"If, from the evidence offered in support of contestant's case, the inference can fairly be drawn that the intent behind the making of the false representations was to influence the execution of the will, and that the will was a result of such false representations, and but for such representations would not have been so drafted, then the prima facie case necessary to take the case to the jury has been established. From the very nature of the inquiry the proof must necessarily be [48 Cal. App. 2d 617] largely or wholly circumstantial. The contestant is not required to prove every fact and every conclusion of fact upon which the issue depends. Legitimate and reasonable inferences may be drawn from every fact proved and any inference fairly deducible from the evidence is as much proved for the purpose of making out a prima facie case as if it had been directly proved. The contestant is not confined to the bare facts but is entitled to the benefit of all inferences which may legitimately be drawn from the facts established."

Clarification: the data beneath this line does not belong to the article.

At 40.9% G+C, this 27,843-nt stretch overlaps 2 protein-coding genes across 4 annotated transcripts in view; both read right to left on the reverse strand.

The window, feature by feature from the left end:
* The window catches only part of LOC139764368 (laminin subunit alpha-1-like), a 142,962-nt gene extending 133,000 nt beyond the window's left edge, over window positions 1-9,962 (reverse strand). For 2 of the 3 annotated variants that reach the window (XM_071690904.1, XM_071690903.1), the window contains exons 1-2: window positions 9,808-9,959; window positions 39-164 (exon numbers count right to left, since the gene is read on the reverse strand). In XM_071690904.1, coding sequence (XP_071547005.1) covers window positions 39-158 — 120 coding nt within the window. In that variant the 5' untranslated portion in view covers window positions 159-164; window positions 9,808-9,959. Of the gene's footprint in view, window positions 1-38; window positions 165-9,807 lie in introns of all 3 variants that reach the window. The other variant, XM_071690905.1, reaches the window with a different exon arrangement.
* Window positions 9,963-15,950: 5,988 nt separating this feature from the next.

In Estate of Carson, 184 Cal. 437 [194 P. 5, 17 A.L.R. 239], an appeal was taken by the contestants of a will from a judgment of nonsuit. The judgment was reversed. It appeared that there was no direct evidence that the inducing reason for the bequest to the fraudulent person contained in the decedent's will was the belief of the testatrix in the truth of the status represented to her, nor was there direct proof that the bequest would not have been made except for the belief, yet it was stated by the Supreme Court that such direct proof is unnecessary if the inference could reasonably be drawn from the facts that the belief in the truth of the representations was the inducing reason for the bequest. The court had before it substantial evidence in drawing the inference of fraudulent procurement of the will.